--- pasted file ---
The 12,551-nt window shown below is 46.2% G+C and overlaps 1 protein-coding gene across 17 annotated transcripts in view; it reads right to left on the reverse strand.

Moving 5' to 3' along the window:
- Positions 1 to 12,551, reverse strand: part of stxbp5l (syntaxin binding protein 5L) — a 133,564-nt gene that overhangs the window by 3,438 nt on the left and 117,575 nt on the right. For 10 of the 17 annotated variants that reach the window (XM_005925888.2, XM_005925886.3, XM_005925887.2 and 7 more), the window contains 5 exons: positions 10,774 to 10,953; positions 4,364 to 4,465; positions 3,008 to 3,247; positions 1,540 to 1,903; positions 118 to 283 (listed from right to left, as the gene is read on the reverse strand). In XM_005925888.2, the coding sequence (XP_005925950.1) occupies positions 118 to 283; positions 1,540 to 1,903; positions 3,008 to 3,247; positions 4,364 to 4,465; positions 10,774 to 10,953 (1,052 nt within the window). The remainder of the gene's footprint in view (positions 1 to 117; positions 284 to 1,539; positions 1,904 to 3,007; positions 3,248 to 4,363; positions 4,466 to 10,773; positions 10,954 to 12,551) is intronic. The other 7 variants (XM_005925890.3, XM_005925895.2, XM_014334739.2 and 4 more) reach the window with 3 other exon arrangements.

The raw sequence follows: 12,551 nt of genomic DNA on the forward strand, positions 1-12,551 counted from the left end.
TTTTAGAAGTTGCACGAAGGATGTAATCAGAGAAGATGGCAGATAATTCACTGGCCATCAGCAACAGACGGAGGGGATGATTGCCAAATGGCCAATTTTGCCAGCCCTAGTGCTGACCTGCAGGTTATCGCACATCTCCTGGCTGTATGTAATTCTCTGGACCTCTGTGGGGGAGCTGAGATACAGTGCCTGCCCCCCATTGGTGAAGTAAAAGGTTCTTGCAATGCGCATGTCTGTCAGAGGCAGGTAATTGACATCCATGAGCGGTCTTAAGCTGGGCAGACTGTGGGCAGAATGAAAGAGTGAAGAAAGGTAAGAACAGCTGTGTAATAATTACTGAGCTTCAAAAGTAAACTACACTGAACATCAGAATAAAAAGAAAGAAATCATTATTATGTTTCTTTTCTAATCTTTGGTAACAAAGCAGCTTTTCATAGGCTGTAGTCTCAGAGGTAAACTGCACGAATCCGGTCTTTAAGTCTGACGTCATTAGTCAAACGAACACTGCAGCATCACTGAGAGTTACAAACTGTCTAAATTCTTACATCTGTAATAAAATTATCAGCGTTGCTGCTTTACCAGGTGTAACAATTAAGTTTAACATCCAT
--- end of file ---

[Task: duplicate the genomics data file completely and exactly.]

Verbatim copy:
The 12,551-nt window shown below is 46.2% G+C and overlaps 1 protein-coding gene across 17 annotated transcripts in view; it reads right to left on the reverse strand.

Moving 5' to 3' along the window:
- Positions 1 to 12,551, reverse strand: part of stxbp5l (syntaxin binding protein 5L) — a 133,564-nt gene that overhangs the window by 3,438 nt on the left and 117,575 nt on the right. For 10 of the 17 annotated variants that reach the window (XM_005925888.2, XM_005925886.3, XM_005925887.2 and 7 more), the window contains 5 exons: positions 10,774 to 10,953; positions 4,364 to 4,465; positions 3,008 to 3,247; positions 1,540 to 1,903; positions 118 to 283 (listed from right to left, as the gene is read on the reverse strand). In XM_005925888.2, the coding sequence (XP_005925950.1) occupies positions 118 to 283; positions 1,540 to 1,903; positions 3,008 to 3,247; positions 4,364 to 4,465; positions 10,774 to 10,953 (1,052 nt within the window). The remainder of the gene's footprint in view (positions 1 to 117; positions 284 to 1,539; positions 1,904 to 3,007; positions 3,248 to 4,363; positions 4,466 to 10,773; positions 10,954 to 12,551) is intronic. The other 7 variants (XM_005925890.3, XM_005925895.2, XM_014334739.2 and 4 more) reach the window with 3 other exon arrangements.

The raw sequence follows: 12,551 nt of genomic DNA on the forward strand, positions 1-12,551 counted from the left end.
TTTTAGAAGTTGCACGAAGGATGTAATCAGAGAAGATGGCAGATAATTCACTGGCCATCAGCAACAGACGGAGGGGATGATTGCCAAATGGCCAATTTTGCCAGCCCTAGTGCTGACCTGCAGGTTATCGCACATCTCCTGGCTGTATGTAATTCTCTGGACCTCTGTGGGGGAGCTGAGATACAGTGCCTGCCCCCCATTGGTGAAGTAAAAGGTTCTTGCAATGCGCATGTCTGTCAGAGGCAGGTAATTGACATCCATGAGCGGTCTTAAGCTGGGCAGACTGTGGGCAGAATGAAAGAGTGAAGAAAGGTAAGAACAGCTGTGTAATAATTACTGAGCTTCAAAAGTAAACTACACTGAACATCAGAATAAAAAGAAAGAAATCATTATTATGTTTCTTTTCTAATCTTTGGTAACAAAGCAGCTTTTCATAGGCTGTAGTCTCAGAGGTAAACTGCACGAATCCGGTCTTTAAGTCTGACGTCATTAGTCAAACGAACACTGCAGCATCACTGAGAGTTACAAACTGTCTAAATTCTTACATCTGTAATAAAATTATCAGCGTTGCTGCTTTACCAGGTGTAACAATTAAGTTTAACATCCAT